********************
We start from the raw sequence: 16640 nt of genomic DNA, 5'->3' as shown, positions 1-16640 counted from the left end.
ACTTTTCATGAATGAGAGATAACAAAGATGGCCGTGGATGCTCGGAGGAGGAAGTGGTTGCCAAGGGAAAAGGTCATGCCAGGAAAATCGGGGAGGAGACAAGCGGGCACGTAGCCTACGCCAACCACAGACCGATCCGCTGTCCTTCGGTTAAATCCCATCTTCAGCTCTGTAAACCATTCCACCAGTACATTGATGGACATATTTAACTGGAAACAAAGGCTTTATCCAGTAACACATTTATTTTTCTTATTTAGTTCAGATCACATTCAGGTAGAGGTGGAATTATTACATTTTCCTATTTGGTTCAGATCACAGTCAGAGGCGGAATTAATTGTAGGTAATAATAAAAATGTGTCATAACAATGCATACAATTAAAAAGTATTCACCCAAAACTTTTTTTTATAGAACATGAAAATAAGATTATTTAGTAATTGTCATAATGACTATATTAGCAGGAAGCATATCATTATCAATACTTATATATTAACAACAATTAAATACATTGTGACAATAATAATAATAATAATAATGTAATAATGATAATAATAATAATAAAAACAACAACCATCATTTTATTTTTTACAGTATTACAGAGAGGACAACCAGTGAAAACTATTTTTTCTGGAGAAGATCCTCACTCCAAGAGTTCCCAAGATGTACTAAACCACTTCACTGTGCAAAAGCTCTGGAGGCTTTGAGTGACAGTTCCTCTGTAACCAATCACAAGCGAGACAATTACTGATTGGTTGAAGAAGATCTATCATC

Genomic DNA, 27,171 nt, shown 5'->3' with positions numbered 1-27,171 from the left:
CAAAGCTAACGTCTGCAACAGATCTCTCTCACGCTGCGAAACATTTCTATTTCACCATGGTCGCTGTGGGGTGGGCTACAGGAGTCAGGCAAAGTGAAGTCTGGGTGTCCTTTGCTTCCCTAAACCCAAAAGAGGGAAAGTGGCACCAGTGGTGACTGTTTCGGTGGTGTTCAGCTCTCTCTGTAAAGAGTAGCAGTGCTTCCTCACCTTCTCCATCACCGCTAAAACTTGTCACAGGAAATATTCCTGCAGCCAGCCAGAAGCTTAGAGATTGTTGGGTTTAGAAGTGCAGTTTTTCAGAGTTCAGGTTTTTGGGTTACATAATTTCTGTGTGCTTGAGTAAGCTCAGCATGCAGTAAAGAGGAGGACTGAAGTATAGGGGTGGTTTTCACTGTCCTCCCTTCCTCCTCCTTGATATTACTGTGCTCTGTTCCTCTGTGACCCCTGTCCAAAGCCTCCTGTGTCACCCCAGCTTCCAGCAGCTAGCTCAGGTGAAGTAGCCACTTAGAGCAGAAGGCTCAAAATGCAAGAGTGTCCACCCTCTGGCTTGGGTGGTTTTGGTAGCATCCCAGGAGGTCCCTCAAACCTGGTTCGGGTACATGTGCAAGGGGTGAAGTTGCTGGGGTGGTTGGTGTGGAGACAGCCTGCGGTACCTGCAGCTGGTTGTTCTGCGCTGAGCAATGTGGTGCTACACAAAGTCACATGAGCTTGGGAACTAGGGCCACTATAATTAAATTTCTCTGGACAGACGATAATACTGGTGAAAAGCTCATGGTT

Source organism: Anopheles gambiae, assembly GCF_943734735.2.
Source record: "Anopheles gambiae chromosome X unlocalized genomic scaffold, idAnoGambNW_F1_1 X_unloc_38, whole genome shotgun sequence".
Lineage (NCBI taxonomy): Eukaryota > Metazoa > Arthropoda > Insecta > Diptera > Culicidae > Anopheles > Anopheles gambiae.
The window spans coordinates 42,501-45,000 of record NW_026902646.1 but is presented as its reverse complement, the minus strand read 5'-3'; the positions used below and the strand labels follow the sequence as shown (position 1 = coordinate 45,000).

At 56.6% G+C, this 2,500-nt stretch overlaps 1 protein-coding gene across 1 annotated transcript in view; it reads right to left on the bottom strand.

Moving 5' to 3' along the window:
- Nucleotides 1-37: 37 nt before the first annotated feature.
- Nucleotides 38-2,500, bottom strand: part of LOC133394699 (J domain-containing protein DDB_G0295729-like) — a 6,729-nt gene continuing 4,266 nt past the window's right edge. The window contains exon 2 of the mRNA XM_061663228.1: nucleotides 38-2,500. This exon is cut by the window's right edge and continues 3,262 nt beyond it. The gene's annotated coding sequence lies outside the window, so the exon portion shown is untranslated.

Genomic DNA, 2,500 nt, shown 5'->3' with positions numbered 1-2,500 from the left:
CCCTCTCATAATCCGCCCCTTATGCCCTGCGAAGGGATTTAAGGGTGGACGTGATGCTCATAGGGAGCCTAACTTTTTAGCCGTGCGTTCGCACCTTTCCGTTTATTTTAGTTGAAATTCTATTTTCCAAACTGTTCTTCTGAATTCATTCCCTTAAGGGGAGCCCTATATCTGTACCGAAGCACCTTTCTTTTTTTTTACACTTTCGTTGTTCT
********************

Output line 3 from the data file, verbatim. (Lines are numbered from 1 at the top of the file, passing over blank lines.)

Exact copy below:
Genomic DNA, 27,171 nt, shown 5'->3' with positions numbered 1-27,171 from the left: